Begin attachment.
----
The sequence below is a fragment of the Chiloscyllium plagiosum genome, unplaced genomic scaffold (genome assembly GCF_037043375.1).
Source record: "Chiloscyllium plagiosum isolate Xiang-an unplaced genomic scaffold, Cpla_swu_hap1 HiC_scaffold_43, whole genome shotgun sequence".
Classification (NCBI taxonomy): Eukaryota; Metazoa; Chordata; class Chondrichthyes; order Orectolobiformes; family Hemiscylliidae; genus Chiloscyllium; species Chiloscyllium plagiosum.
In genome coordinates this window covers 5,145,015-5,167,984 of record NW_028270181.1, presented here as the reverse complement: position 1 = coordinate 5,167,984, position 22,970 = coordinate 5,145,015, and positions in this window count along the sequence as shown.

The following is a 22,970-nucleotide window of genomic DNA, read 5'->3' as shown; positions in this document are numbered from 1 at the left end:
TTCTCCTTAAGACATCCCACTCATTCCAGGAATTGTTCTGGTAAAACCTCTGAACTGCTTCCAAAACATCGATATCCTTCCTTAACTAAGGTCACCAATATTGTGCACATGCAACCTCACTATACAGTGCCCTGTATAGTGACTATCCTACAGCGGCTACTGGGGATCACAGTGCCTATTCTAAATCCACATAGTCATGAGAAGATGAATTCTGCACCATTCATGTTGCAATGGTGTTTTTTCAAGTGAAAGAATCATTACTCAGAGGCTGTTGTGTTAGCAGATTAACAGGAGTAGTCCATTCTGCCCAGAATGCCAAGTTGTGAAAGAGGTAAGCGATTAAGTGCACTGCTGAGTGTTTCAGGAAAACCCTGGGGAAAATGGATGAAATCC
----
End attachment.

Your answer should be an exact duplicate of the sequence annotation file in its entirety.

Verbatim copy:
The sequence below is a fragment of the Chiloscyllium plagiosum genome, unplaced genomic scaffold (genome assembly GCF_037043375.1).
Source record: "Chiloscyllium plagiosum isolate Xiang-an unplaced genomic scaffold, Cpla_swu_hap1 HiC_scaffold_43, whole genome shotgun sequence".
Classification (NCBI taxonomy): Eukaryota; Metazoa; Chordata; class Chondrichthyes; order Orectolobiformes; family Hemiscylliidae; genus Chiloscyllium; species Chiloscyllium plagiosum.
In genome coordinates this window covers 5,145,015-5,167,984 of record NW_028270181.1, presented here as the reverse complement: position 1 = coordinate 5,167,984, position 22,970 = coordinate 5,145,015, and positions in this window count along the sequence as shown.

The following is a 22,970-nucleotide window of genomic DNA, read 5'->3' as shown; positions in this document are numbered from 1 at the left end:
TTCTCCTTAAGACATCCCACTCATTCCAGGAATTGTTCTGGTAAAACCTCTGAACTGCTTCCAAAACATCGATATCCTTCCTTAACTAAGGTCACCAATATTGTGCACATGCAACCTCACTATACAGTGCCCTGTATAGTGACTATCCTACAGCGGCTACTGGGGATCACAGTGCCTATTCTAAATCCACATAGTCATGAGAAGATGAATTCTGCACCATTCATGTTGCAATGGTGTTTTTTCAAGTGAAAGAATCATTACTCAGAGGCTGTTGTGTTAGCAGATTAACAGGAGTAGTCCATTCTGCCCAGAATGCCAAGTTGTGAAAGAGGTAAGCGATTAAGTGCACTGCTGAGTGTTTCAGGAAAACCCTGGGGAAAATGGATGAAATCC